12 April 2018
Our community considers whether annual reports could be usefully slimmed down
Amid constant reforms to corporate reporting requirements, we asked the Governance and Compliance and Core community about the quantity of information in annual reports.
Specifically, are companies required to disclose too much? For 39% the answer was yes, with a similar amount (38%) saying no and the rest being unsure.
On the sceptics’ side, one person said: ‘the annual report’s usefulness gets diminished the larger the report gets.’ Another argued: ‘Companies are required to produce more and more information, some of which is really too detailed to be totally comprehensible to shareholders.’
One respondent said: ‘I think the regulators, including the ones who set the accounting standards, are too isolated from real business life, and this has an adverse impact on the rules they come up with.’
Another said: ‘Much reporting is self-congratulatory waffle. It is probably interesting to look at annual reports issued just prior to corporate failure – you will not find much hint of clouds in those!’
Others defended the completeness of the annual report. ‘The information companies are required to disclose is extremely useful in giving investors and others a comprehensive understanding of the company, its culture, its business and its longer-term prospects,’ one response said.
In a similar vein, another said: ‘As a private company, I feel the information we are required to include is generally useful to stakeholders.’
“Much reporting is self-congratulatory waffle”
Despite the volume of criticism about the amount of information required, a clear majority believed that annual reporting was still a useful exercise for stakeholders, with 78% indicating as much. Only 7% believed it was not, with 15% unsure.
One respondent said it was ‘a good discipline. It ensures all companies need to disclose certain critical data in a required form. Without it, some companies may choose to hide certain items.’
Another person said: ‘It is the only time the non-institutional shareholders are given the chance to see a comprehensive report from the company’s board that is not governed by marketing spin.’
There were, however, complaints about the burden of reporting. One person said: ‘Annual reports are useful, but … there is an incredible investment of time, money, and resources in a once-a-year product that is read by a very limited audience.’
Another echoed this: ‘Far too much effort goes into producing annual reports, only for them to be read only by those paid to do so, such as major investors and proxy advisors.’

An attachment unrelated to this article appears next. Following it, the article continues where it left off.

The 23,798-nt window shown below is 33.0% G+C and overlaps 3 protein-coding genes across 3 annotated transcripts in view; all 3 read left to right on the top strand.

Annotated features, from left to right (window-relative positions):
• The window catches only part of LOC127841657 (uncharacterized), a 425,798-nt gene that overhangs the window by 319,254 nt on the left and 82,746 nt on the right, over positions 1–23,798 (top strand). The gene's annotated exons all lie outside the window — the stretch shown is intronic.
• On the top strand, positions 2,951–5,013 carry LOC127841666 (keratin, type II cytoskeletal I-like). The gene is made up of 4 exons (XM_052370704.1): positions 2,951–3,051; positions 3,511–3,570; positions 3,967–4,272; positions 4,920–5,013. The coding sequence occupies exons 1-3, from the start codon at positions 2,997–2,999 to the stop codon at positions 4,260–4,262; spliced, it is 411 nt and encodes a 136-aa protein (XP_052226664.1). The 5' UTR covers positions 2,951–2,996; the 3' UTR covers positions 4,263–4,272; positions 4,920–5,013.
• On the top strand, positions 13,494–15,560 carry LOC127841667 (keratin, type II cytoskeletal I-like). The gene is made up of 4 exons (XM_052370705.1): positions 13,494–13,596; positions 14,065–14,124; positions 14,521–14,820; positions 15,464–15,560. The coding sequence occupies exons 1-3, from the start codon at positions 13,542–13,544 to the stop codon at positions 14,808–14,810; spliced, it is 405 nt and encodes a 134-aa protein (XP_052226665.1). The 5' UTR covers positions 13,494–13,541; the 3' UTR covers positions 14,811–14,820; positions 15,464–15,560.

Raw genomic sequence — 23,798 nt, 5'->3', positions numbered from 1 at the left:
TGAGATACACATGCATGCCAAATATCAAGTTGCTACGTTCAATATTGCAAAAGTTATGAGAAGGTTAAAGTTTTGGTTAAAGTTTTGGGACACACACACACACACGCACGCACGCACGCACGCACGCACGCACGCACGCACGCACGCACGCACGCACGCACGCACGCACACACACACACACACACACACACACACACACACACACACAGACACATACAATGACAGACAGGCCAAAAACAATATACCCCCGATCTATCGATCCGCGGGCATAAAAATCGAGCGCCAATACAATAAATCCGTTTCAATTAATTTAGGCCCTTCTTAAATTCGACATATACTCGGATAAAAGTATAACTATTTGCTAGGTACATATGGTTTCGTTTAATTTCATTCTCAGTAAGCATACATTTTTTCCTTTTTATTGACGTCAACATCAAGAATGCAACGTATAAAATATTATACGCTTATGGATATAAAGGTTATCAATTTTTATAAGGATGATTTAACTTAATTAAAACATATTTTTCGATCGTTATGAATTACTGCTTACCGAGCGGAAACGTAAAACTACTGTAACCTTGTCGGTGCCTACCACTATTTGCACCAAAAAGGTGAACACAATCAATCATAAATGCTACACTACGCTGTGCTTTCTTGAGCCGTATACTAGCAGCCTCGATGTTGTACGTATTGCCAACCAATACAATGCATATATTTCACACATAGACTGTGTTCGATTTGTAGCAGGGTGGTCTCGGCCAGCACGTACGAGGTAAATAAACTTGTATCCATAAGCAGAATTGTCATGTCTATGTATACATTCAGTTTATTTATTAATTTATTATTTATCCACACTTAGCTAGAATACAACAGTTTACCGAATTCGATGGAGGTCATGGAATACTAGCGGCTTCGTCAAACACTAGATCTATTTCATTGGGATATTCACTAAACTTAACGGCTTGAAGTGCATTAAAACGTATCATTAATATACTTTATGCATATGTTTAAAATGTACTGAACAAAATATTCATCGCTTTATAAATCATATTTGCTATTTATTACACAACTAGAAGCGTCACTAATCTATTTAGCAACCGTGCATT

Reporting companies are put in a tricky position by interested parties.
‘I think proxy advisors and the government sometimes talk out of both sides of their mouths,’ one person said. ‘On one hand, they say to keep things easily readable, concise and understandable, while on the other they continually add new and more complex disclosure and governance standards without simplifying the previous ones.’
A common theme was that technology, particularly websites, could cut back the annual report’s size.
One person said: ‘It would be more useful for stakeholders to receive information in real time. For instance, regulations and best practice could enforce disclosure and transparency in real time, electronically on the company’s website and via direct communication where necessary to key stakeholders, such as institutional investors.’
Others called for specific information to be put online, including reporting for the environment, human rights, anti-corruption and bribery policies and diversity.
One person said: ‘Most of the requirements of the remuneration report are meaningless to most investors and could easily be made available on a website instead.’
There were, however, some reservations about the IT’s near-term prospects. ‘[Although] there are flaws in the annual reporting process, until we move to a time when investors can log in and view verified live financial data for companies – which is some way away – annual reporting is the best way to provide the necessary transparency on performance,’ said one response.
If you are a company secretary or governance professional at a leading UK business, and you would like to take part in or comment on future surveys, email firstname.lastname@example.org